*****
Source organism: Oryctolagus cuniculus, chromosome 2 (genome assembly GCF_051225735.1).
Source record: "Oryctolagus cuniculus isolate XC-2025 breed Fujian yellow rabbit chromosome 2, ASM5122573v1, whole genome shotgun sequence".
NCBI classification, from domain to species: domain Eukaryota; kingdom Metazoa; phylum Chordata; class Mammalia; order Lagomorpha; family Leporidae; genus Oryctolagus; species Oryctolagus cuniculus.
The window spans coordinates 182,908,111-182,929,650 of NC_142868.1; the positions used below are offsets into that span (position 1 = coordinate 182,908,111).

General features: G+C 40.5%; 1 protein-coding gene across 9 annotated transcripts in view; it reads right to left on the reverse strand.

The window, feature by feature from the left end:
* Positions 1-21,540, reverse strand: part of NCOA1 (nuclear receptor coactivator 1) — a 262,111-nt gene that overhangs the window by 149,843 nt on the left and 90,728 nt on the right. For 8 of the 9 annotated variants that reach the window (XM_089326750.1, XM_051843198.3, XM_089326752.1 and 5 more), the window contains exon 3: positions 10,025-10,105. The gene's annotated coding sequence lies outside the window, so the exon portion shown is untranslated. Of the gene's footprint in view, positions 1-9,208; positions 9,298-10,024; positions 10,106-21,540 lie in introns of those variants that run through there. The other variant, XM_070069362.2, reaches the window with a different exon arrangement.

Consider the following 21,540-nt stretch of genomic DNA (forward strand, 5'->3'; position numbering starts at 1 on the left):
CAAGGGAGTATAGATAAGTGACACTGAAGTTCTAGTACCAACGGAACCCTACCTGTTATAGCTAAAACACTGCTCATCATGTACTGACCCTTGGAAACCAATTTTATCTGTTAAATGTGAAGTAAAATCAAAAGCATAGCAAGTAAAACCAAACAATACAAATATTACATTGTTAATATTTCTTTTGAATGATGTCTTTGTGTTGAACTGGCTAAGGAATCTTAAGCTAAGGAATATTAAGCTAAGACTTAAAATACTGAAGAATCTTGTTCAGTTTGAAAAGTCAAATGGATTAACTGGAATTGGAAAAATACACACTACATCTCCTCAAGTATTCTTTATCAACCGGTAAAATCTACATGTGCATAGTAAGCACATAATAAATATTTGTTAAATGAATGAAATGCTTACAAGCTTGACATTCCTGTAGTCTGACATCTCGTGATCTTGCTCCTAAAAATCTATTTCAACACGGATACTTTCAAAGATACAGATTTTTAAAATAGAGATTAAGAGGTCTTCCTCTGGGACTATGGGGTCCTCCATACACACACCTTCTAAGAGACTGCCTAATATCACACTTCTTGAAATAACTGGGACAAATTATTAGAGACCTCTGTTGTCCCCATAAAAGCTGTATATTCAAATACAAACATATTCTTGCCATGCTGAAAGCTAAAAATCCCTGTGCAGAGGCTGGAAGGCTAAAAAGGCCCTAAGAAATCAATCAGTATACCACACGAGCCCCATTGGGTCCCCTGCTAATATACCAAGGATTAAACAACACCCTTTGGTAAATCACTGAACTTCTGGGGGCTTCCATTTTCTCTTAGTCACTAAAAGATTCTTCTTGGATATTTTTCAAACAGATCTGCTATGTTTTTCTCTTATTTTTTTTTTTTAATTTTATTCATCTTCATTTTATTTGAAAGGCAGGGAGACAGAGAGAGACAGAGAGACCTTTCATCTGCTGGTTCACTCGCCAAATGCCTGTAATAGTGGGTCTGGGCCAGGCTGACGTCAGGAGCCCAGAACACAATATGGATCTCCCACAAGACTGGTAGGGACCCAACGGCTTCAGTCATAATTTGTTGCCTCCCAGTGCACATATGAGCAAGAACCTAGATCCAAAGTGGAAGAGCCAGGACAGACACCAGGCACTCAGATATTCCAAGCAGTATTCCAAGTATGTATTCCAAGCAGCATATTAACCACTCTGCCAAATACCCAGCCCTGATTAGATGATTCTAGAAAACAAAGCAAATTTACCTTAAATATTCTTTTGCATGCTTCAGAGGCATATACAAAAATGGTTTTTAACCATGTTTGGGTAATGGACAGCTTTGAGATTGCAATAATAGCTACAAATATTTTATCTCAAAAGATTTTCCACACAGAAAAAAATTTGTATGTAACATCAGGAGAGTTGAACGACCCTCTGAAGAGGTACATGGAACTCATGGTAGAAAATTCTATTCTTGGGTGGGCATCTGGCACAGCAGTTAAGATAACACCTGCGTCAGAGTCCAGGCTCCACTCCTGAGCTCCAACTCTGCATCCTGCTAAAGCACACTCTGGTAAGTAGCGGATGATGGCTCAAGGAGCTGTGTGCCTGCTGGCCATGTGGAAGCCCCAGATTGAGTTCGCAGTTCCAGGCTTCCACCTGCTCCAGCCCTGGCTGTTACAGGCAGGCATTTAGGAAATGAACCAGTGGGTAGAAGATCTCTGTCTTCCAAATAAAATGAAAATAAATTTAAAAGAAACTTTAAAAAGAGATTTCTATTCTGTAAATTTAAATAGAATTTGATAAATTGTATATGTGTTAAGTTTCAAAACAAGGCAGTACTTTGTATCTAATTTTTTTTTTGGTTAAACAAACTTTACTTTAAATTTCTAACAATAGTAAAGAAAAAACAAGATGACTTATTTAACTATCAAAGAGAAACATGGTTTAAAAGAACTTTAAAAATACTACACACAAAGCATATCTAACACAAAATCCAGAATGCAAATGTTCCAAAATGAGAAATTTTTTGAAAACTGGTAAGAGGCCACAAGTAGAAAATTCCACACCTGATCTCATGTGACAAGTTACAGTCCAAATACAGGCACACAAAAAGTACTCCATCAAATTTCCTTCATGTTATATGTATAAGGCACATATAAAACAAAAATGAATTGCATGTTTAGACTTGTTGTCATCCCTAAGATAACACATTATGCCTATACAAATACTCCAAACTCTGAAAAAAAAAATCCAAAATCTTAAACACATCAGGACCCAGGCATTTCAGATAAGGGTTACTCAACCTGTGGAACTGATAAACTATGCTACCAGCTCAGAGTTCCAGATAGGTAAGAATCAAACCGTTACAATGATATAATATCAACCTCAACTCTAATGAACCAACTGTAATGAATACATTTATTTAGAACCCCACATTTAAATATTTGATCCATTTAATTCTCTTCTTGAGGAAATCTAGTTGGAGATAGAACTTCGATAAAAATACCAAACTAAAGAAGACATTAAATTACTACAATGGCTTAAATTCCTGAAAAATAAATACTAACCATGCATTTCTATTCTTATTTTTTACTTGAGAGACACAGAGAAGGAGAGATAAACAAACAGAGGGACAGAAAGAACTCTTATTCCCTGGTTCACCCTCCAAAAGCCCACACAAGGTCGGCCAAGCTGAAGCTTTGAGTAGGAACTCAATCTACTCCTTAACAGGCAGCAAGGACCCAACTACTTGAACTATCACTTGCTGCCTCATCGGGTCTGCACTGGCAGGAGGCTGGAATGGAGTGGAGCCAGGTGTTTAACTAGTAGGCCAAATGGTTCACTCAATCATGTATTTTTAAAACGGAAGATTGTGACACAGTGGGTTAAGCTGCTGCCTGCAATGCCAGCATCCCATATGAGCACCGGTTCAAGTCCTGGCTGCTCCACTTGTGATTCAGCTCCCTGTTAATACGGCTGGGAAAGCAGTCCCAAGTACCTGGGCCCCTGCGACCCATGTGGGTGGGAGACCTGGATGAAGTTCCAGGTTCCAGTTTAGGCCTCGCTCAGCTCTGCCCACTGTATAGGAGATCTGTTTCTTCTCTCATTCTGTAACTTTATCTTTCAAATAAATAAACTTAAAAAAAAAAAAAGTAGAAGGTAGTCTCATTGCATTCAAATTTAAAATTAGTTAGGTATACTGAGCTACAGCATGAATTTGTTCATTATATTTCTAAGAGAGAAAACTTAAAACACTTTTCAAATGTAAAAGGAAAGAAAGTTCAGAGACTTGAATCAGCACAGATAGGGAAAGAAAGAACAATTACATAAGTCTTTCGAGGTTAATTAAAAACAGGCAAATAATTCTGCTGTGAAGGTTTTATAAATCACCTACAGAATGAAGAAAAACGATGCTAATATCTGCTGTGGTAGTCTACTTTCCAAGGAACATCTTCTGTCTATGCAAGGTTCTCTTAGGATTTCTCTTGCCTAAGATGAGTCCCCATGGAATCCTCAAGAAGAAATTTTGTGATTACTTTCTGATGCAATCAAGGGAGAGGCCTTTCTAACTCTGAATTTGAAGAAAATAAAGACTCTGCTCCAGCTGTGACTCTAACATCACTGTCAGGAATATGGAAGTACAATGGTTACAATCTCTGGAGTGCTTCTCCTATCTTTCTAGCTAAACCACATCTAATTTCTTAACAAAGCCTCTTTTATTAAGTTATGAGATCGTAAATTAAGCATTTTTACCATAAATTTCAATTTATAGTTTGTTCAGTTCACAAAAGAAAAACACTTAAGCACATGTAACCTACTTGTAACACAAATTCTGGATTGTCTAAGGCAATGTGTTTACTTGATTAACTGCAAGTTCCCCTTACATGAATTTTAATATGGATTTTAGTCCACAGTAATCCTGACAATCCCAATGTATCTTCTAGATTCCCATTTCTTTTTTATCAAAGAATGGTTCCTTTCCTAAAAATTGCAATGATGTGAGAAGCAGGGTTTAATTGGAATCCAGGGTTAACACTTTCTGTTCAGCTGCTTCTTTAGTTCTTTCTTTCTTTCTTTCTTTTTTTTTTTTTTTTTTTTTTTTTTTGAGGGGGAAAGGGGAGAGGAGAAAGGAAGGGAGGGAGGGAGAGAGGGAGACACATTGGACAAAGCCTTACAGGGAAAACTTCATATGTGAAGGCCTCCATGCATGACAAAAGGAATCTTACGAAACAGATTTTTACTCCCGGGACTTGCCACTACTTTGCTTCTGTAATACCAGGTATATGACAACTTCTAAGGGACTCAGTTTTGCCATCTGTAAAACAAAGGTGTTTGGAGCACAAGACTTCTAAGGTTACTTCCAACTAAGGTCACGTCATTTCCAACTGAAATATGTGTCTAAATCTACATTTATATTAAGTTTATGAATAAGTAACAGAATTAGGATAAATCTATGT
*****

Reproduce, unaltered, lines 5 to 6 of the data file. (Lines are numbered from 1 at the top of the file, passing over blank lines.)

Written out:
General features: G+C 40.5%; 1 protein-coding gene across 9 annotated transcripts in view; it reads right to left on the reverse strand.

The window, feature by feature from the left end: